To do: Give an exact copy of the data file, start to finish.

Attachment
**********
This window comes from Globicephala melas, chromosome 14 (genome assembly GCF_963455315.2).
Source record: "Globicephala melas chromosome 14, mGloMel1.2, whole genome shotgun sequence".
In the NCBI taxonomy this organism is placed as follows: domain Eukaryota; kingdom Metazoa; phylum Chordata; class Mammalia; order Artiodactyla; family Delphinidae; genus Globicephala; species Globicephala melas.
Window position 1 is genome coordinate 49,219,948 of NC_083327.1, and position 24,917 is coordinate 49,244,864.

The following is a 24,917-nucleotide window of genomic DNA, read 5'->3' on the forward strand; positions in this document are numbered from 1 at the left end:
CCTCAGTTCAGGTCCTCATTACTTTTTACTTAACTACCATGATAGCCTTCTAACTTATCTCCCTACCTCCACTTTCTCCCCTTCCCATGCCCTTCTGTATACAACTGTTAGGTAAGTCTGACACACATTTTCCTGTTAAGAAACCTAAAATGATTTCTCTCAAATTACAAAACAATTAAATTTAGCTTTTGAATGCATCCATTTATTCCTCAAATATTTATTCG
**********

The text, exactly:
This window comes from Globicephala melas, chromosome 14 (genome assembly GCF_963455315.2).
Source record: "Globicephala melas chromosome 14, mGloMel1.2, whole genome shotgun sequence".
In the NCBI taxonomy this organism is placed as follows: domain Eukaryota; kingdom Metazoa; phylum Chordata; class Mammalia; order Artiodactyla; family Delphinidae; genus Globicephala; species Globicephala melas.
Window position 1 is genome coordinate 49,219,948 of NC_083327.1, and position 24,917 is coordinate 49,244,864.

The following is a 24,917-nucleotide window of genomic DNA, read 5'->3' on the forward strand; positions in this document are numbered from 1 at the left end:
CCTCAGTTCAGGTCCTCATTACTTTTTACTTAACTACCATGATAGCCTTCTAACTTATCTCCCTACCTCCACTTTCTCCCCTTCCCATGCCCTTCTGTATACAACTGTTAGGTAAGTCTGACACACATTTTCCTGTTAAGAAACCTAAAATGATTTCTCTCAAATTACAAAACAATTAAATTTAGCTTTTGAATGCATCCATTTATTCCTCAAATATTTATTCG